Q What does tooth whitening do?
A Tooth whitening can be a highly effective, yet very
simple way, of lightening the colour of teeth without removing any of
the tooth surface. It cannot make a colour change, but lightens the
Q What does the procedure involve?
A In a live tooth the dentist applies the whitening
product using a specially made tray which fits into the mouth like a gum
shield. The chemical is then activated using heat, or heat and light
combined. The active ingredient in the product is normally hydrogen
peroxide or carbamide peroxide.
If the tooth has been root treated, the canal, which previously
contained the nerve, may be reopened and the whitening product is put
In both cases, the procedure needs to be repeated until the right shade
Q How long does the procedure take?
A First of all you will need 2 or 3 visits to your
dentist. Your dentist will need to make a mouthguard and will need to
take impressions for this at the first appointment. Once your dentist
has started the treatment, you will have to continue the treatment at
home. This will mean applying the bleach regularly over 2-4 weeks for 30
minutes to 1 hour at a time.
However, some newer products can be applied for up to 8 hours at a time,
which means that a satisfactory result can be obtained in as little as 1
Q Why would my teeth need to be bleached?
A Everyone is different; and just as our hair and skin
colour varies, so do our teeth. Some teeth have a yellowish tinge, some
are more beige – very few are actually ‘white’. Teeth also yellow with
age can become stained on the surface by food and drinks such as tea,
coffee and blackcurrant. Calculus (tartar) can also affect the colour of
the teeth. Some people may have staining inside their teeth. This can be
caused by certain antibiotics or tiny cracks in the teeth, which take up
Q Will I be happy with the results?
A Treatment results may vary depending on the original
shade of the teeth. Teeth will tend to darken slightly over time. The
effect lasts for around 1 to 3 years, although sometimes it can last
longer. Some people find that their teeth are sensitive for the first
few days after treatment, but this wears off after a short while.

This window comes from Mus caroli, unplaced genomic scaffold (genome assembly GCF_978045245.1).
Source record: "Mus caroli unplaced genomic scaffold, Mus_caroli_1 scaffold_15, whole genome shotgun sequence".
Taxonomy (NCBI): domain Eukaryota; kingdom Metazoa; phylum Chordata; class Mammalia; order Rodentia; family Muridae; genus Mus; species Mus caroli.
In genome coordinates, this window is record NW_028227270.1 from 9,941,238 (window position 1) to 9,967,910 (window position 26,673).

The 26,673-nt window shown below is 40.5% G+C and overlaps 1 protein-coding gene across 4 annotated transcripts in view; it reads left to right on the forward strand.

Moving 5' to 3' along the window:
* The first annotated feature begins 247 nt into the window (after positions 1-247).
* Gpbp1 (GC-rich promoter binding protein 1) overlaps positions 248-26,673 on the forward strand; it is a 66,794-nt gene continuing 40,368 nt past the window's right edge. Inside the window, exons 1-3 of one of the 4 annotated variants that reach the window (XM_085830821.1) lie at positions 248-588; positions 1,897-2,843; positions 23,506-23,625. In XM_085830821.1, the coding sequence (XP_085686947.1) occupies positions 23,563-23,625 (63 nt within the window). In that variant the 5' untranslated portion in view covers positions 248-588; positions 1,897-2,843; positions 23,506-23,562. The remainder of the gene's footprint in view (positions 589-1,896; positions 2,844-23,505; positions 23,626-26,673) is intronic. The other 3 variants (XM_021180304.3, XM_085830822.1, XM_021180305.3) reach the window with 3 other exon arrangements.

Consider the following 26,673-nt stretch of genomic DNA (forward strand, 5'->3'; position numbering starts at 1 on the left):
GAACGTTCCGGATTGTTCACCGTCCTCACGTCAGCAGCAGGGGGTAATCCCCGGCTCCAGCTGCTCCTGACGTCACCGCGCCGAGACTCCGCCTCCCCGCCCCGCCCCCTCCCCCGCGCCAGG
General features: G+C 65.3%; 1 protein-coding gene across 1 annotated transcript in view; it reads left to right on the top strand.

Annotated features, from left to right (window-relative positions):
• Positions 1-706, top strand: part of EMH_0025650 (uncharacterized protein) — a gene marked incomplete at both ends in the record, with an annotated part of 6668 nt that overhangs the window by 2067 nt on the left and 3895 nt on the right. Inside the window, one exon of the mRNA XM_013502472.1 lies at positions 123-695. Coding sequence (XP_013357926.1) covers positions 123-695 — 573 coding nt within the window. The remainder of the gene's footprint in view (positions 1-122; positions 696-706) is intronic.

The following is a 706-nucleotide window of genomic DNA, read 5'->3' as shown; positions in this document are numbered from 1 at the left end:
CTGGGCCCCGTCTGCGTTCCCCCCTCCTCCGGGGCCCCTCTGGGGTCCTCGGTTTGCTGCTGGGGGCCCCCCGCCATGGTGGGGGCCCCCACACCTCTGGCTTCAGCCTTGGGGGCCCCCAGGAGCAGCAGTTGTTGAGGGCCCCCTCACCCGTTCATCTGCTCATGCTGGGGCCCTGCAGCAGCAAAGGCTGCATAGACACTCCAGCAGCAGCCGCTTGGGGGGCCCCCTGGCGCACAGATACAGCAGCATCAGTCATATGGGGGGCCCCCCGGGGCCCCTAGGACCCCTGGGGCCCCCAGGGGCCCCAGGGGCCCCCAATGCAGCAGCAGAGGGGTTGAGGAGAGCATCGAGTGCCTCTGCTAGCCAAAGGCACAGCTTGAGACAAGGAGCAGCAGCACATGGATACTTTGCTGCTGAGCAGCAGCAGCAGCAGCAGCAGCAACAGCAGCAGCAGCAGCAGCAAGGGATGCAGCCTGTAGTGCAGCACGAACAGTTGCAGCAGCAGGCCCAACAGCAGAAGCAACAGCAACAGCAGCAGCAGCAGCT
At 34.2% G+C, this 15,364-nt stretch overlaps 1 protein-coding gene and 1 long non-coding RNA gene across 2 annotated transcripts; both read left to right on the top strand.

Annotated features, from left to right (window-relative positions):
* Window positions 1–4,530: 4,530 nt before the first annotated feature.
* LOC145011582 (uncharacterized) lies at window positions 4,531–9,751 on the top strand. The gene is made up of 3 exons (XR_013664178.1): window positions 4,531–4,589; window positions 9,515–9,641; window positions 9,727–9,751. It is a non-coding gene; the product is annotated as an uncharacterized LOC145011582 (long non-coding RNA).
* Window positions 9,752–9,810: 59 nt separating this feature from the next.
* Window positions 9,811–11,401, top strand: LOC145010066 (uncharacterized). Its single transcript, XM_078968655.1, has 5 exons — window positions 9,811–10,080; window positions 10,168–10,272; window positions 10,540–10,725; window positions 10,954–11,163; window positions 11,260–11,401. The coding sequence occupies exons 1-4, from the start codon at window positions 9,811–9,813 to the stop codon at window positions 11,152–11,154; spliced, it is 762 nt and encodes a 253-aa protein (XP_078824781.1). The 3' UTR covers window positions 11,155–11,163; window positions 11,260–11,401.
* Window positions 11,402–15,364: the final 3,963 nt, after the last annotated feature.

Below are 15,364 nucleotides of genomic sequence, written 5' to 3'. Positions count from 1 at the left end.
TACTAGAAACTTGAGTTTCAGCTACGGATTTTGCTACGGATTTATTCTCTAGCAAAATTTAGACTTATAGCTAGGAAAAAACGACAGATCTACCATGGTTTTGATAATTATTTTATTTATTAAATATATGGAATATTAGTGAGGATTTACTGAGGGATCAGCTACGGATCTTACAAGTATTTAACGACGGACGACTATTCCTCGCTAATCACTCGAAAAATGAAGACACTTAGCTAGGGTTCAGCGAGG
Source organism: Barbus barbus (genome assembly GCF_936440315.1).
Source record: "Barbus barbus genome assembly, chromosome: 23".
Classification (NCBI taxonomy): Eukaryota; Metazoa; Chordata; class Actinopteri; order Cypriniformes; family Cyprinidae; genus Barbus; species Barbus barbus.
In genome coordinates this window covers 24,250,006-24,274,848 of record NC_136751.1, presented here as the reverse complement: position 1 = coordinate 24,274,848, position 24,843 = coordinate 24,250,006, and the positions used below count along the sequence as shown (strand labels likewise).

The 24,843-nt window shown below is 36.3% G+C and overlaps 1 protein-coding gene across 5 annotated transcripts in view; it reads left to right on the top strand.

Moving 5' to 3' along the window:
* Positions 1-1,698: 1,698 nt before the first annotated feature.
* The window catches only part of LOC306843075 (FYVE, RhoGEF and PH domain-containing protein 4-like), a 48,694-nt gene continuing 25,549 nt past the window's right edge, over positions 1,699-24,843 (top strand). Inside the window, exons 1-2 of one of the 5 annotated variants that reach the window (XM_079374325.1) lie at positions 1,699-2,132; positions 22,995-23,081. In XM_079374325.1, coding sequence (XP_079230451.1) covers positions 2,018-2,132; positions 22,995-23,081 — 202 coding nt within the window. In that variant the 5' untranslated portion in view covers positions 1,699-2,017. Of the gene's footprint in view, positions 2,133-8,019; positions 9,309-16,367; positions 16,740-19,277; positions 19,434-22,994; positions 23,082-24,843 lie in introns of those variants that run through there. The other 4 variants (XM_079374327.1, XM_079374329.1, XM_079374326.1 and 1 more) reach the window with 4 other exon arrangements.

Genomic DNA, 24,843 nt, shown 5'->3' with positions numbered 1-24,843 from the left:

Q What about home kits?
A Over-the-counter kits are not recommended as they
contain only a small amount of hydrogen peroxide which makes the product
less effective. Some also contain mild acids, while others are abrasive.
Although these products are cheaper, whitening is a complicated
treatment procedure and should only be carried out by a dentist after a
thorough examination and assessment of your teeth. It is very important
to follow the instructions your dentist gives you, and to make sure that
you go for any follow-up appointments recommended.
Q When might whitening not work?
A Whitening can only lighten your existing tooth
colour. For a change to specific chosen shade veneering is another
option. Whitening also works on natural teeth. It will not work on any
type of 'false’ teeth. This includes dentures, crowns and veneers. If
dentures are stained or discoloured, it may be worth visiting the
dentist and asking him or her to clean them. Stained veneers, crowns and
dentures may need replacing. Again, ask your dentist.
Q What about whitening toothpaste?
A There are now several whitening toothpastes you can
buy. Although they do not affect the natural colour of the tooth, they
are effective at removing staining and therefore improving the overall
appearance of the tooth. Whitening toothpaste may also help to keep up
the appearance, once teeth have been professionally whitened.